DAYTONA BEACH, Fla. (AP) — NASCAR has a new sponsor, a new format and welcomes back its most popular driver, all providing optimism for a series eager to halt a steady decline in attendance, ratings and sponsorship.
Money is down across the board and everyone is doing more with less to try to save a buck.
The on-track product for the stock car series officially reports for work Friday at Daytona International Speedway, which hosts the Feb. 26 season-opening "Great American Race." It will kick off a season of hold-your-breath, we-really-hope-this-works efforts by NASCAR, the networks, tracks, teams and drivers to turn things around.
This season begins with Monster Energy roaring into its debut year as title sponsor amid promised marketing to millennials and the opportunity to lure new eyeballs to a sport with an aging audience. Part of the new razzle-dazzle approach is a wholesale redesign of the definition of a NASCAR race.
Remember how NASCAR just ran in circles for 500 miles nearly every Sunday for hours on end? Well, this year it's about "enhanced competition" in segments broken up over three periods. Think of it like innings in baseball or quarters in football or basketball. More accurately, the quick first two segments are now the appetizer to the longer main event. In the meantime, you get to go grab a beer as the television networks promise to use the breaks between segments to dump all the commercials.
Even better, you won't have to wait for Nationwide's beloved "Water Cooler Dale" commercial to see NASCAR's most popular driver. Dale Earnhardt Jr. is cleared for competition after missing the second half of last season with a concussion. Earnhardt's sidelining absolutely cut into the audience, and had to send shivers down NASCAR's spine over its dwindling cast of superstars.
Jeff Gordon is in the TV booth now, Tony Stewart is retired. They had seven championships between them and NASCAR is counting on Earnhardt to bring his fan base back to the track with him. How important is Earnhardt? Chicagoland Speedway, site of the Sept. 17 opening playoff race, has promised a full refund to anyone who buys a single-day ticket to that event between now and the Daytona 500 if Earnhardt wins for a third time.
But be prepared, Dale is different! He's married, head-over-heels in love and you can double-click his Instagram account if you like photos of a man who has finally, in his 18th season, settled into his skin and found a peace that he is sharing with the entire world.
"Getting married has been incredible. I wish I would have figured this all out sooner," he said. "I'm frustrated with myself that I took so long to grow up because I have an amazing wife and she's changed my life. She's really helped me as a person to become better on all fronts — personally, and all my friendships with people and how I react to people and treat people. And, obviously, in my professional life, she's helped me as a driver."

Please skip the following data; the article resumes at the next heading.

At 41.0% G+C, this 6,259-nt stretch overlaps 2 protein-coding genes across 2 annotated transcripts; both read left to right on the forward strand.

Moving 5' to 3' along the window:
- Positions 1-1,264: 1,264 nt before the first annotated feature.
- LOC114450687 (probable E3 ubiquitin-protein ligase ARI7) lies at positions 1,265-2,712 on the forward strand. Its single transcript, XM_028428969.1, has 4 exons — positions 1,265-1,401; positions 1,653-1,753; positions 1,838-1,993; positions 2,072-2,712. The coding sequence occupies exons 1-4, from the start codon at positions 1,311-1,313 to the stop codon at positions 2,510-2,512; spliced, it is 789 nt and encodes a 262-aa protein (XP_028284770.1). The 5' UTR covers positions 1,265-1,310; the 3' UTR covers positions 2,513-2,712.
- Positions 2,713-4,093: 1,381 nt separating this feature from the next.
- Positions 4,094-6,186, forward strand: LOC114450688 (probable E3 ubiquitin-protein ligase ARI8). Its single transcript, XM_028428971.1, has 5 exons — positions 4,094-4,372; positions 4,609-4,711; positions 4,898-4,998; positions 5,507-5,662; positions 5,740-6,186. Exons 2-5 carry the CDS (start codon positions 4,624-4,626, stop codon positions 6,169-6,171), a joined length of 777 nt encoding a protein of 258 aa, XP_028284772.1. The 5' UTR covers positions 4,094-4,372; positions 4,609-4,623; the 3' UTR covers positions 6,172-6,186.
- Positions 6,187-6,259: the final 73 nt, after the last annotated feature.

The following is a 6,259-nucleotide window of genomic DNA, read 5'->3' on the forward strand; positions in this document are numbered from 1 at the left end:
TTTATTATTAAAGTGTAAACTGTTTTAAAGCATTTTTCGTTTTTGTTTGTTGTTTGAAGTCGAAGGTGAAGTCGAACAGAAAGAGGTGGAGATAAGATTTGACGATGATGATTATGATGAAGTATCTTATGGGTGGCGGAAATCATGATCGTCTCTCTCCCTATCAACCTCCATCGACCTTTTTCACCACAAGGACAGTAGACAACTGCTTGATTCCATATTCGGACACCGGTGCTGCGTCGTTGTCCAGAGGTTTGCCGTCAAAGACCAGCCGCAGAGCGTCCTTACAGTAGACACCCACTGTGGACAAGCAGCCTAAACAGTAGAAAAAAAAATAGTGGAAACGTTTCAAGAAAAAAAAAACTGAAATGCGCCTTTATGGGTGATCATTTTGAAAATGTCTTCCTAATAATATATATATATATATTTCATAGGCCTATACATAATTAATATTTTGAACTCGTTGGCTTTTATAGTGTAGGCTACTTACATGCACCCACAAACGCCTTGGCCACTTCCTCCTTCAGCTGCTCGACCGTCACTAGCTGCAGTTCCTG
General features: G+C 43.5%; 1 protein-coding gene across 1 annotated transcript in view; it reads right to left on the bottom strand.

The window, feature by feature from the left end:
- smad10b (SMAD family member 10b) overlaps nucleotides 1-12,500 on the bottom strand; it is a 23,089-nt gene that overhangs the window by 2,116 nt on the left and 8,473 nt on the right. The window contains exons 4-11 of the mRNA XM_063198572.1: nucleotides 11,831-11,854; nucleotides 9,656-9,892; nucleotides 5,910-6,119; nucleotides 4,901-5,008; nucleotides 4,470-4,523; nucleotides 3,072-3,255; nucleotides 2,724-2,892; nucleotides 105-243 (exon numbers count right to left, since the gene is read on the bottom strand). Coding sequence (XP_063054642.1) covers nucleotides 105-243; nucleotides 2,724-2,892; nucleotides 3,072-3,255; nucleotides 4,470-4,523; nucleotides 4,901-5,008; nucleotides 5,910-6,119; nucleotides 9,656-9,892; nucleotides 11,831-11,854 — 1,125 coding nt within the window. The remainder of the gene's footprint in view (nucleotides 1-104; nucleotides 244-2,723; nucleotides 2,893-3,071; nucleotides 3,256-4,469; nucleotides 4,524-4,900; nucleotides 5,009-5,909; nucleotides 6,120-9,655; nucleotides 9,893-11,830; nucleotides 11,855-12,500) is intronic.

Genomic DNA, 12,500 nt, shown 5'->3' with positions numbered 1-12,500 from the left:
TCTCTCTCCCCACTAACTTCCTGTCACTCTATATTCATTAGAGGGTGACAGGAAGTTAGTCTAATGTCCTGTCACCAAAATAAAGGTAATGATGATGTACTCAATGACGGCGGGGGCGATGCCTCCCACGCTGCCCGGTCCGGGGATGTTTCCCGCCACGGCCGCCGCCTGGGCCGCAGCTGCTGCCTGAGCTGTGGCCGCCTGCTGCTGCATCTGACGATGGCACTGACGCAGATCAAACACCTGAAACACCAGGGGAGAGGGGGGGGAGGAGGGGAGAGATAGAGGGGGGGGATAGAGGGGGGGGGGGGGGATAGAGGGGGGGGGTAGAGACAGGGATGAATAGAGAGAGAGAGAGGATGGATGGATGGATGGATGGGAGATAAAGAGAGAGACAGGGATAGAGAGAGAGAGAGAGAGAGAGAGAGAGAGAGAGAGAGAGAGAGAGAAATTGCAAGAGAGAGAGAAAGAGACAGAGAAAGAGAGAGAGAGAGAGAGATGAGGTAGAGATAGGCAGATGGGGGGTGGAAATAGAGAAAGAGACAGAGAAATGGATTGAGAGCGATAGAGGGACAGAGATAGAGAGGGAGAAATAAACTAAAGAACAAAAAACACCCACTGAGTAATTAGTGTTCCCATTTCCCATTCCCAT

He wants a family, wants to be himself and wants to be in that race car.
"I got real close to not being able to compete and it being someone else's decision whether I competed or not," Earnhardt said of the long medical process to restore his health. "I don't know when I'm going to stop racing, but I want to able to make that choice and not have it made for me."
NASCAR, though, must prepare for life after Junior, because Jimmie Johnson — who just won his record-tying seventh championship then had Snoop Dogg play at his party — and champions Matt Kenseth, Kevin Harvick and Kurt Busch aren't getting any younger.
NASCAR hopes it's off to a good start with Daniel Suarez, the only non-American in the Monster Energy Cup Series who has become a sensation in his native Mexico. Only he didn't get a promotion for becoming the first foreign-born series champion with an Xfinity Series title last November. No, the 25-year-old Suarez was promoted when Carl Edwards abruptly walked away.
That's right, the guy who came 10 laps away from winning his first championship last November gave up his seat at Joe Gibbs Racing. The 37-year-old Edwards gave no clear explanation on what he plans to do now, but his refusal to use the word "retire" seemingly left open a return in some form.
But none of this matters unless the racing is good, the characters come out and somebody provides drama. There was some Thursday, the day the garage opened to Cup teams, as the nasty fight between Danica Patrick's old sponsor and her race team. Stewart-Haas Racing has sued Nature's Bakery for $31 million for dumping the final two years of its three-year contract. Nature's Bakery said Thursday it will fight and won't allow the team to "bully us."
NASCAR, meanwhile, introduced a new penalty structure and the rules for the upcoming season — on Thursday. That's right, the details surrounding the 36 championship races were locked down the day before the buildup officially begins to NASCAR's version of the "Super Bowl."
So we wait to see what this season brings, while NASCAR holds its breath.